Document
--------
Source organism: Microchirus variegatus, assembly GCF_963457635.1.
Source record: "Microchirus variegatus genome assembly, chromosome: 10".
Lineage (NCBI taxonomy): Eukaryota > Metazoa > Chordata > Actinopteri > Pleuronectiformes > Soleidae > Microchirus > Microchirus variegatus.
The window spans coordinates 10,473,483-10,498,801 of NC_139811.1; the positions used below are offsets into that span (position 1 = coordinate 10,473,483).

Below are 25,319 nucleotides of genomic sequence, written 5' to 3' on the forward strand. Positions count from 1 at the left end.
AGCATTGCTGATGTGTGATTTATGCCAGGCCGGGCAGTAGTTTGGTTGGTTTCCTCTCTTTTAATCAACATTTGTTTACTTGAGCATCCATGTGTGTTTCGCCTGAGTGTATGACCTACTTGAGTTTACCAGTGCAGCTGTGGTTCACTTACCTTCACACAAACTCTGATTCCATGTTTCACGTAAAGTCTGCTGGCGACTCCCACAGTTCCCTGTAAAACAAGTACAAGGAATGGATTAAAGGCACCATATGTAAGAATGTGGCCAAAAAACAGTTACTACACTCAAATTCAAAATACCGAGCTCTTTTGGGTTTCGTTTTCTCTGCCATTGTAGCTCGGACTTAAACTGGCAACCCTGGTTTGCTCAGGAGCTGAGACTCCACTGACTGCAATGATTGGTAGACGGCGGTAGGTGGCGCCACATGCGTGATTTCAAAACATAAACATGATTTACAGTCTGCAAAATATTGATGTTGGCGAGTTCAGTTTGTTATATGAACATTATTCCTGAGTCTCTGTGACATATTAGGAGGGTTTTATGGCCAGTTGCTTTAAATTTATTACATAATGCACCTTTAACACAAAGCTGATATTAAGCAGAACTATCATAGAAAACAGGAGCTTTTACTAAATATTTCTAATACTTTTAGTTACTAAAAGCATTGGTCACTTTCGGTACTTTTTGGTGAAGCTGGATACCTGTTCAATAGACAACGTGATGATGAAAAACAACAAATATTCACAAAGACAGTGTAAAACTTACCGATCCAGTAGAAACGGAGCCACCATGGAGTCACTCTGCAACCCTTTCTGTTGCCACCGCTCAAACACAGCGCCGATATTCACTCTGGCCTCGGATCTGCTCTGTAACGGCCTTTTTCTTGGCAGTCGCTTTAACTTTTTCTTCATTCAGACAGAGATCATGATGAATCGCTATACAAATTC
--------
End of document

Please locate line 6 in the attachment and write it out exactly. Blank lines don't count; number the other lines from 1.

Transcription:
AGCATTGCTGATGTGTGATTTATGCCAGGCCGGGCAGTAGTTTGGTTGGTTTCCTCTCTTTTAATCAACATTTGTTTACTTGAGCATCCATGTGTGTTTCGCCTGAGTGTATGACCTACTTGAGTTTACCAGTGCAGCTGTGGTTCACTTACCTTCACACAAACTCTGATTCCATGTTTCACGTAAAGTCTGCTGGCGACTCCCACAGTTCCCTGTAAAACAAGTACAAGGAATGGATTAAAGGCACCATATGTAAGAATGTGGCCAAAAAACAGTTACTACACTCAAATTCAAAATACCGAGCTCTTTTGGGTTTCGTTTTCTCTGCCATTGTAGCTCGGACTTAAACTGGCAACCCTGGTTTGCTCAGGAGCTGAGACTCCACTGACTGCAATGATTGGTAGACGGCGGTAGGTGGCGCCACATGCGTGATTTCAAAACATAAACATGATTTACAGTCTGCAAAATATTGATGTTGGCGAGTTCAGTTTGTTATATGAACATTATTCCTGAGTCTCTGTGACATATTAGGAGGGTTTTATGGCCAGTTGCTTTAAATTTATTACATAATGCACCTTTAACACAAAGCTGATATTAAGCAGAACTATCATAGAAAACAGGAGCTTTTACTAAATATTTCTAATACTTTTAGTTACTAAAAGCATTGGTCACTTTCGGTACTTTTTGGTGAAGCTGGATACCTGTTCAATAGACAACGTGATGATGAAAAACAACAAATATTCACAAAGACAGTGTAAAACTTACCGATCCAGTAGAAACGGAGCCACCATGGAGTCACTCTGCAACCCTTTCTGTTGCCACCGCTCAAACACAGCGCCGATATTCACTCTGGCCTCGGATCTGCTCTGTAACGGCCTTTTTCTTGGCAGTCGCTTTAACTTTTTCTTCATTCAGACAGAGATCATGATGAATCGCTATACAAATTC